Sunday, October 19, 2008

"The American story has never been about things coming easy – it’s been about rising to the moment when the moment is hard."

This past Saturday night, I stood in line with 75,000 of my closest friends to see and hear Barack Obama at the Liberty Memorial. Or, as Mom said 'to carry on the family tradition'. 

I went alone, but under different, better circumstances, I would have had both my parents with me. This was of course, not possible, which made it even more important for me to attend. I've spoken about my parent's love of all things political, and about how they have instilled in me the importance of being involved, and knowledgeable, and above all, exercising your right to VOTE! 

When Dad was first diagnosed, and things were so uncertain, Bryan said to me 'he HAS to make it to the election!' And I truly could not fathom going through an election year without him. With two weeks to go, I can't begin to tell you how thrilled and excited I am that he's here, he's still fighting, and he'll be with me on November 4th when we go as a family to cast our ballots. I know there will be elections and holidays and milestones that he won't be here for, but I am thankful right now for this moment, because beyond that, nothing is ever certain. 

My Mom took me to my first rally in 1988. Michael Dukakis at... Avila College, I think? I was 17 and not particularly politically saavy, but I was excited nonetheless. I remember standing in a long line talking with those around us, everyone was jovial despite the cold and the long wait. It's a memory I will always cherish on a sentimental level - but I'm sorry, Mom, this trumps it all. I couldn't feel my feet by the time Obama took the stage, I had a weird old guy with a wispy grey ponytail invading my personal space, I couldn't have moved if my life depended on it - but I didn't care. I was alone, but my family was with me in spirit. Health Care is, and always has been, one of my #1 issues. I have watched my parents struggle with medical bills, even before Dad was diagnosed with cancer. You can imagine my crumbling composure at this part of the speech:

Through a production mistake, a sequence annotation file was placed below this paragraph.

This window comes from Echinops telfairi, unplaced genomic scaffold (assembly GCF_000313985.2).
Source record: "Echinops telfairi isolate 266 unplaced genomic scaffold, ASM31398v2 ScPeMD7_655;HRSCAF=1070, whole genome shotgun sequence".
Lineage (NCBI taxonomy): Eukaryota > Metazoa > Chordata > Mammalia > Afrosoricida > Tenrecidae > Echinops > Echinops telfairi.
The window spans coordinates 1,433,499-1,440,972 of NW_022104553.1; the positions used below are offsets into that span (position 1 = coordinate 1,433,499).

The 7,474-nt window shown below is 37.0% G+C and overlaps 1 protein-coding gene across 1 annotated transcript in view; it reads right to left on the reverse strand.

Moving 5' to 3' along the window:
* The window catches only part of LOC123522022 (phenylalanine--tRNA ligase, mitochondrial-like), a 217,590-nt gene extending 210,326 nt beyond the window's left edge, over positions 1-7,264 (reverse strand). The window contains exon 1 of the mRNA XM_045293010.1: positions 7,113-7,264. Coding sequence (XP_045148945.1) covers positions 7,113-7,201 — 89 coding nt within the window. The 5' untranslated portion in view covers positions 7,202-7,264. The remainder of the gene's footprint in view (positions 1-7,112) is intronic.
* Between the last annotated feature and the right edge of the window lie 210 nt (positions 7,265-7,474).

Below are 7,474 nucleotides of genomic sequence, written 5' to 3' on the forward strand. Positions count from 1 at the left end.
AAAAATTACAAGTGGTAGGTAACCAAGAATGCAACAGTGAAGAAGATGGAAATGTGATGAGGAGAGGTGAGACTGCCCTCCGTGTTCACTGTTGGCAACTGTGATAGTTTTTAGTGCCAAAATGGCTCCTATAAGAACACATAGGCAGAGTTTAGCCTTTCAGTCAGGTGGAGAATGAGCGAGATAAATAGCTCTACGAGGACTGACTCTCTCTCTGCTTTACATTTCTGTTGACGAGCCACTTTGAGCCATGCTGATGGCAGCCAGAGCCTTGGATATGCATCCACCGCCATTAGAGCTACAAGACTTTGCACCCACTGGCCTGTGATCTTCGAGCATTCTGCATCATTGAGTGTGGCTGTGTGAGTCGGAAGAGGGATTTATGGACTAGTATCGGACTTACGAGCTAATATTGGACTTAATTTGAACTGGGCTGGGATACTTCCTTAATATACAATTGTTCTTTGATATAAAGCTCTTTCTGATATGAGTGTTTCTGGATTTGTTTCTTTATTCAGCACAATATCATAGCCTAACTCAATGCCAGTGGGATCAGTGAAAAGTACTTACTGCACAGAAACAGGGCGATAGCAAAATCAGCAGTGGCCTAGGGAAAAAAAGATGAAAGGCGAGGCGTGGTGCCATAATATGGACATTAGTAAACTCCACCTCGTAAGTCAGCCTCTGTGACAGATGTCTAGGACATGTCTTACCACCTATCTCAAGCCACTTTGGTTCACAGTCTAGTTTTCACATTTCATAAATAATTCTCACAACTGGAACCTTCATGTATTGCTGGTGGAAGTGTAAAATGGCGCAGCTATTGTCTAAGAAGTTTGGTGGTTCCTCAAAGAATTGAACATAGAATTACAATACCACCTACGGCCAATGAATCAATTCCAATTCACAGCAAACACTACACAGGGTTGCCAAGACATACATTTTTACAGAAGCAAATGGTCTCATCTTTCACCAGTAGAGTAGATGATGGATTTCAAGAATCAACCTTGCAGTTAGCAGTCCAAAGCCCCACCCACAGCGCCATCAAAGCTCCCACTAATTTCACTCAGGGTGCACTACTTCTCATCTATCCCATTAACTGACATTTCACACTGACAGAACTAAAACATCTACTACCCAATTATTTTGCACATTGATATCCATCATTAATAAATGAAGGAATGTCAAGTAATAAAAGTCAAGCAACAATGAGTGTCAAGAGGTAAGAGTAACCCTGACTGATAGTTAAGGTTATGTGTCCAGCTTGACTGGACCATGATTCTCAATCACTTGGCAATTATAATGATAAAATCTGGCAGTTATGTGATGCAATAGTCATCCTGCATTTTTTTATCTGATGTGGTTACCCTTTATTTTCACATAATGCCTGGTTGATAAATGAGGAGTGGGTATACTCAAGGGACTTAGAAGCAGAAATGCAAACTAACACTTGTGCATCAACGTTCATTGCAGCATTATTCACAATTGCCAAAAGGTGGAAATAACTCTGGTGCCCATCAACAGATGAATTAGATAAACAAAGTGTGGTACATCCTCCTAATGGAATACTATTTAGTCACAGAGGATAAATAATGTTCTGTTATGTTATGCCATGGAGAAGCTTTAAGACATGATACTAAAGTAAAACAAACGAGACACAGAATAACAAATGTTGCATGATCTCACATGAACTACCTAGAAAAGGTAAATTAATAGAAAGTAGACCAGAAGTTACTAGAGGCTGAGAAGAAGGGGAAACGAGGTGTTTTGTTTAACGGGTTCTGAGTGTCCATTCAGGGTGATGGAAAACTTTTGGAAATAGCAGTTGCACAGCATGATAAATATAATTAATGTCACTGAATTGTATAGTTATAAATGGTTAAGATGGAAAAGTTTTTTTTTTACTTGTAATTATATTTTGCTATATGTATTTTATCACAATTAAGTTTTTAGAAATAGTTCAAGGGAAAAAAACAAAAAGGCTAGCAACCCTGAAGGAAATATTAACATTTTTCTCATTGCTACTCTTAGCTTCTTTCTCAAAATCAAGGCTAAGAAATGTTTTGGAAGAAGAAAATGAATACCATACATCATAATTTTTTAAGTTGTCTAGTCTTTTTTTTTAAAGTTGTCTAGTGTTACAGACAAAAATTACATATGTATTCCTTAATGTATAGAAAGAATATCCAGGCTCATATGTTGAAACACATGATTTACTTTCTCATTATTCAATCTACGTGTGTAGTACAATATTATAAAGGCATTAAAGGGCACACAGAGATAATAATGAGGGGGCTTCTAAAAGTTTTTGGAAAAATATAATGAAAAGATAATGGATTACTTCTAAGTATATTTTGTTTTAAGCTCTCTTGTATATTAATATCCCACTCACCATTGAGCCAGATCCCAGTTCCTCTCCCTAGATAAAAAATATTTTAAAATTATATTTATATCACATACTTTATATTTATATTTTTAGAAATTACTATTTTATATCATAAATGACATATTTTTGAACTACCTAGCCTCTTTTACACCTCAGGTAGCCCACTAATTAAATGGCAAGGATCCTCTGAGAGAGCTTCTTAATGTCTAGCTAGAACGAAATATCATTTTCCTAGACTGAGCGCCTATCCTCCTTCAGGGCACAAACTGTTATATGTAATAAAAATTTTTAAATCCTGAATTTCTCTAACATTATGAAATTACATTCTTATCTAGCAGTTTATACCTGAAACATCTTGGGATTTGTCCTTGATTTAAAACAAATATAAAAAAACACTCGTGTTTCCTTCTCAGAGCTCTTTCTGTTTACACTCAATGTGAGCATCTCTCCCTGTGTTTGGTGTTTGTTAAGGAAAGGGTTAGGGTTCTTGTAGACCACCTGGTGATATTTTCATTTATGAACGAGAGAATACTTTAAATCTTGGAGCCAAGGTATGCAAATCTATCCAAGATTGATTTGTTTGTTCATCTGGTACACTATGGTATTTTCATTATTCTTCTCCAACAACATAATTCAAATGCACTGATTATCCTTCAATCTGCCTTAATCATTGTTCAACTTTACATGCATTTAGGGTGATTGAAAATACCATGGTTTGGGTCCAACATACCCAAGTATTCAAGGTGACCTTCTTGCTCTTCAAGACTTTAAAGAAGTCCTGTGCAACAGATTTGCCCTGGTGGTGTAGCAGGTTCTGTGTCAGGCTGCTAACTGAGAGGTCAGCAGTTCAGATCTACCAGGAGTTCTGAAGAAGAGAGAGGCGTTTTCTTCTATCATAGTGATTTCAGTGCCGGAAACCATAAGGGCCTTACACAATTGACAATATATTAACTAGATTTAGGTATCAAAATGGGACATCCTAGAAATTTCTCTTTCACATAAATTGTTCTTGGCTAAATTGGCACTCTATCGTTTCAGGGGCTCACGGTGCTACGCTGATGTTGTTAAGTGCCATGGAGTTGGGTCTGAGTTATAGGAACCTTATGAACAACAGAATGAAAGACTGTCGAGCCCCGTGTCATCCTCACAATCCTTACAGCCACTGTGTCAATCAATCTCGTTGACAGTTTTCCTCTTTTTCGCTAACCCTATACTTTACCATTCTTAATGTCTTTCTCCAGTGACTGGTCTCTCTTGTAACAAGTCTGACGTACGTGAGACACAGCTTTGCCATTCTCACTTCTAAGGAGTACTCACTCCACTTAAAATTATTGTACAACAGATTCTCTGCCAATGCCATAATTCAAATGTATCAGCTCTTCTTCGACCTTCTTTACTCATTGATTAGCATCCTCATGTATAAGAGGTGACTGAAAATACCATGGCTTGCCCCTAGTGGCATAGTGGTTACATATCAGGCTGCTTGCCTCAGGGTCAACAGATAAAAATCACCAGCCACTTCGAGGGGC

"If I am President, I will finally fix our broken health care system. This issue is personal for me. My mother died of ovarian cancer at the age of 53, and I’ll never forget how she spent the final months of her life lying in a hospital bed, fighting with her insurance company because they claimed that her cancer was a pre-existing condition and didn’t want to pay for treatment. If I am President, I will make sure those insurance companies can never do that again. "

It was waterworks. Change for our broken health care system may come too late for my Dad. But I am passionate in the belief that NO ONE should have to worry about paying hospital bills when they're sick. Health Care is not a privilege for the wealthy, it is a right for all of us. 

I don;t mean to get up on my soapbox, but on a normal day, this is an integral part of our family dynamic. We all cried when Tim Russert died. We often watch Countdown together. We debate, we discuss, we speculate, we monitor polls daily. This is our last hurrah, our last big Election Year as a solid family unit. Two weeks from tomorrow, I'm not just voting for change. I'm voting for my Dad.

Monday, October 13, 2008

“Wilderness is not a luxury but a necessity of the human spirit”

First two photos by Scott Hoober